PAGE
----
Thus, old medical remedies will have to be reworked to cure new diseases: I think this is probably an echo of the idea, widespread in the ancient medical tradition, that future scientific discoveries can virtually be unlimited, as long as they rely on a deep understanding of past ones and the methods employed to achieve them.
Soon after the NYAM building was completed, thousands of medical books found a new home in its library. Manuscripts and early printed volumes quickly became a focus of the Academy’s librarians, and the Rare Book Collection now includes about 32,000 items spanning from the fifteenth century to the eighteenth.
Even the conspicuous reproductions of Renaissance watermarks on the chandeliers in the Rare Book Reading Room pay homage to the history of early printing. In 1878, the Fellows and Board of the Academy voted to open the library to the general public. The library is now accessible by appointment, and guided tours are offered at no cost on the first Monday of every month (excluding holidays).
I visited the NYAM Rare Book Reading Room earlier this September, when the NYAM offered tours of its Library as part of MED, a four-day outreach initiative designed to engage both the public and medical professionals in an effort to expand access to the world of medicine and healthcare. Exhibits, talks, and similar events are periodically organized by MED in various cities around the world.
The NYAM’s Rare Book Reading Room is a very intimate, homely place where anyone interested in the history of the medical sciences can delve into a unique world of books and artworks. As soon as I arrived, I was warmly welcomed by Arlene Shaner, Historical Collections Librarian, who expertly walked me and other visitors through a breathtaking array of hidden treasures.
Among the earliest volumes held in the collection, an illuminated manuscript containing a Middle English translation of Guy de Chauliac’s seminal treatise Chirurgia magna (Great Surgery) is particularly intriguing. The illumination style, in fact, is echoed in the decoration and design of the Rare Book Room itself — especially the painted plaster ceiling.
While my eyes wandered back and forth from the book’s illuminations to the flowery motifs on the ceiling, I began to realize how the library and its volumes are a mirror image of each other, testifying to the pivotal importance of books in transmitting scientific knowledge throughout history.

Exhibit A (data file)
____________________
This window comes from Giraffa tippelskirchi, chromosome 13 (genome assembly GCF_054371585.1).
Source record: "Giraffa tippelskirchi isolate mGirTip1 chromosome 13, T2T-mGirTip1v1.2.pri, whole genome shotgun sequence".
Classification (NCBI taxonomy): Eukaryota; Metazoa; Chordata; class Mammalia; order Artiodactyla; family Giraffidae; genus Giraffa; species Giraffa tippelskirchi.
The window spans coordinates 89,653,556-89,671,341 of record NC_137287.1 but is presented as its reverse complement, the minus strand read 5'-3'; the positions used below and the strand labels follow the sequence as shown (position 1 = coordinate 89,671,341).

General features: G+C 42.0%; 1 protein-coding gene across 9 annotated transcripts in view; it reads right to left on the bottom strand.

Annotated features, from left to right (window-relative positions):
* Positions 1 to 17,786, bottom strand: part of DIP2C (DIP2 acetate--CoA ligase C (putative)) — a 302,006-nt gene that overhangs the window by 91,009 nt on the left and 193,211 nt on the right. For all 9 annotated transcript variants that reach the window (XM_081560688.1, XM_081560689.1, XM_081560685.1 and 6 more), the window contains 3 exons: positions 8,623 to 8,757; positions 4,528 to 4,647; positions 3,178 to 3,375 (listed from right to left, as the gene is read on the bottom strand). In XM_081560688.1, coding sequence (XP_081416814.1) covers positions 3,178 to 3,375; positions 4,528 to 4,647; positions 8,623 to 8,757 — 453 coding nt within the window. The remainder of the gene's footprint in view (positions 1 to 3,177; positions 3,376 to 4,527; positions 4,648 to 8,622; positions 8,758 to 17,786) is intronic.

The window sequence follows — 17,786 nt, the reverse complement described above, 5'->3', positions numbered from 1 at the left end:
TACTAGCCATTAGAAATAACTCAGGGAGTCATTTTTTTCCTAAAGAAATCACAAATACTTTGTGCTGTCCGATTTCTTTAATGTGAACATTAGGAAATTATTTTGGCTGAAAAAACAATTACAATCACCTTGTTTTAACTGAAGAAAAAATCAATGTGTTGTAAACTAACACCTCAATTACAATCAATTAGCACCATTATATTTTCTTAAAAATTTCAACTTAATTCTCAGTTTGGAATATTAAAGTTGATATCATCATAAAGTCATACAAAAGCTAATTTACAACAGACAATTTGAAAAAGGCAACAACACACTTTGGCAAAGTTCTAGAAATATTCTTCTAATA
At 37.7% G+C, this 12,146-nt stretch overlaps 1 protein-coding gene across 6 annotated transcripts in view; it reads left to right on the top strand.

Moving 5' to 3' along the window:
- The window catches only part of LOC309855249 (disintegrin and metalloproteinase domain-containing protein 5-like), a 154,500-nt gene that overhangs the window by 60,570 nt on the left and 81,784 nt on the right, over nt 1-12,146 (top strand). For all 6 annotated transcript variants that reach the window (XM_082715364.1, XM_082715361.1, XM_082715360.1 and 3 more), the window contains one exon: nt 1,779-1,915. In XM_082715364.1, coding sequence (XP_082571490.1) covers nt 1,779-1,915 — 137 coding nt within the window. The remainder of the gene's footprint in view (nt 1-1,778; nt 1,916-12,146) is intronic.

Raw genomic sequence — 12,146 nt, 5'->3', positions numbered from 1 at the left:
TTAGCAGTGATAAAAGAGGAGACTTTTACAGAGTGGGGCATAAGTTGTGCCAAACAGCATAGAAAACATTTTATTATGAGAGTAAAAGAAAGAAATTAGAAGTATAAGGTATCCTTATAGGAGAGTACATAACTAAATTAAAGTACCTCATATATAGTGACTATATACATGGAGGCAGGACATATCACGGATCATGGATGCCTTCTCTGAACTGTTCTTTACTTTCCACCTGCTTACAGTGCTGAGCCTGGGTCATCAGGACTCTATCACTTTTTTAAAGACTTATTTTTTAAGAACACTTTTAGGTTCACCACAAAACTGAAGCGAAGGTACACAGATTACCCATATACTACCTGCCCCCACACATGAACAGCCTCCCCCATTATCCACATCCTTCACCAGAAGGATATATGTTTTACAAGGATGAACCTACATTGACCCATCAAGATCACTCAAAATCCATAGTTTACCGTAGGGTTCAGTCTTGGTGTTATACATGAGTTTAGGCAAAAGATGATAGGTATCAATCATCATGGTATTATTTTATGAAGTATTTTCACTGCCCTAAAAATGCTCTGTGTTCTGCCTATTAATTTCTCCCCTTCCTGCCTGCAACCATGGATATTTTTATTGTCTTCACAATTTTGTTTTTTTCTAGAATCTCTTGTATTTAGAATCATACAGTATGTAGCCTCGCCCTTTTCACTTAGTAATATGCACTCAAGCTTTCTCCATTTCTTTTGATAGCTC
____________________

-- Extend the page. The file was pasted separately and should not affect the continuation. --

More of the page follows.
Thanks to his status as papal physician in Avignon, the fourteenth-century doctor Guy de Chauliac, author of the Chirurgia Magna, had access to an extraordinary wealth of medical books—including translations of the works of Greek- and Arabic-speaking scientists.
Thus, in his compendium of surgical techniques, Chauliac was able to integrate the teachings of Hippocrates and Galen with references to Ibn Sina, Al-Razi, and Al-Zahrawi. Throughout his work, Chauliac sees the practice of medicine as inseparable from the study of its history, and books as the first and foremost tools of the surgeon’s trade.
In the Renaissance as now, visual presentation was crucial to scientific communication. While I looked at the NYAM’s copy of an early-sixteenth-century French translation of the Latin treatise Hortus sanitatis (“The Garden of Health”), my attention was immediately caught by its numerous woodcut images of herbs and plants used to prepare drugs and remedies.
The widespread attribution of healing powers to mandrake plants probably originates in the observation that the shape of mandrake roots vaguely resembles that of human bodies — the Hortus’ illustrator, though, takes the idea to the next level by making the plants look like actual human figures.
Along similar lines, the late-fifteenth-century treatise known as Fasciculus Medicinae (“Booklet of Medicine”), attributed to the German doctor Johannes de Ketham, illustrates the technique of bloodletting through a diagram directing physicians to the points in the human body where phlebotomy can be performed.